With its ensemble cast, this film has received almost unanimous accolades for the universally stunning performances, under the direction of David O. Russell. Still at the top of his game (after “I Heart Huckabees”, “The Fighter”, and “Silver Linings Playbook”). All of Russell’s movies, intentionally or not, are the embodiment of a certain malaise, the sense that we have lost our community spirit, and everyone is on his or her own. It is a war of all against all, or at least a cold indifference of all to all.
“American Hustle” is about the ultimate con game, of which there have been many in US history involving financial get-quick schemes. (“Hustle” is purportedly based on the Abscam scandal of the late 1970’s). How far are people willing to go to grasp the golden ring, to try to capture the American Dream: namely, wealth as synonymous with identity and happiness? “American Hustle” goes even further, digging deeper into how much we lie to ourselves, in order to believe what we want to believe.
But on a more personal level, this film is also about human relationships: who can be trusted and who can’t. That is the nature of a con game: building trust only to deceive and swindle. In “Hustle” we see the main character, Irving Rosenfeld (another riveting performance by Christian Bale), a vain and insecure man obsessed with combing over his bald spot, try to build a successful business presence in New Jersey through a small dry-cleaning chain. Enter Amy Adams, also a mover and shaker, as the beautiful Sydney Prosser, who wants to badly leave her personal history behind and who quickly becomes Rosenfeld’s astute business partner and lover. Irving and Sydney soon discover how a con game can connect them to greater financial opportunities. Together they meet Richie DiMaso, an FBI agent (Bradley Cooper, again surprising with a winning interpretation of human vanity, ambition, and vulnerability), a mafia kingpin (Robert DeNiro), and the Camden, New Jersey mayor (Jeremy Renner). (A small part by Louis CK as the FBI supervisor is exceptionally well-played too.) Rosenfeld’s dealings with these characters hinges on a masterful scheme that will scandalize and destroy all its participants.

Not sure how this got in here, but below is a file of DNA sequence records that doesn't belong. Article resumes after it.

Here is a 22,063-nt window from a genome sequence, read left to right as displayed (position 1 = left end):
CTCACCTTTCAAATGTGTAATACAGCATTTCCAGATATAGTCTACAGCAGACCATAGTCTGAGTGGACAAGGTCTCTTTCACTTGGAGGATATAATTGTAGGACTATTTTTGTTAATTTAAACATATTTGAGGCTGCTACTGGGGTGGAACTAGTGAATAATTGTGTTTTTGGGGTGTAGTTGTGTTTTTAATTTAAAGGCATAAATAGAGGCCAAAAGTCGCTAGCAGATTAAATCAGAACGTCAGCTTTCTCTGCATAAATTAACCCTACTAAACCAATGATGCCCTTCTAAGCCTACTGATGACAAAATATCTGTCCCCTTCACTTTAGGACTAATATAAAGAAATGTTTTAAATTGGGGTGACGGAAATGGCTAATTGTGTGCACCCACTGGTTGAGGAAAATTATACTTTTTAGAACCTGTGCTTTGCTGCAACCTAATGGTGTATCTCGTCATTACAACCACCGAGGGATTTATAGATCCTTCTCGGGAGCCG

The small part played by Jennifer Lawrence as Rosalyn Rosenfeld, the wife and mother of Irving’s child, is virtuoso acting that startles at times. Lawrence is almost unrecognizable in body, facial expressions, and voice. When she is on screen, my eyes could rest on no one else. Each slither and flirtatious gesture is both brassy and calculated, suggesting an intelligence beneath the bleached blond hair of a bimbo. As Rosalyn, Lawrence eliminates the stereotypes of what intelligence should look like and be like. Amy Adams is the perfect counterpoint: both are exceptionally beautiful sexy women, in love with the same man, in a zero sum game.
“American Hustle” boasts a combination of craftsmanship and delectable moviegoing pleasure set in a time period of disco, that holds a nostalgic if discomforting appeal to baby boomers. The hustle to survive is just that: all are wounded and no one heals. Run to see it so you can enjoy it for its own value and then wait to see if it wins Best Picture from the Academy Awards!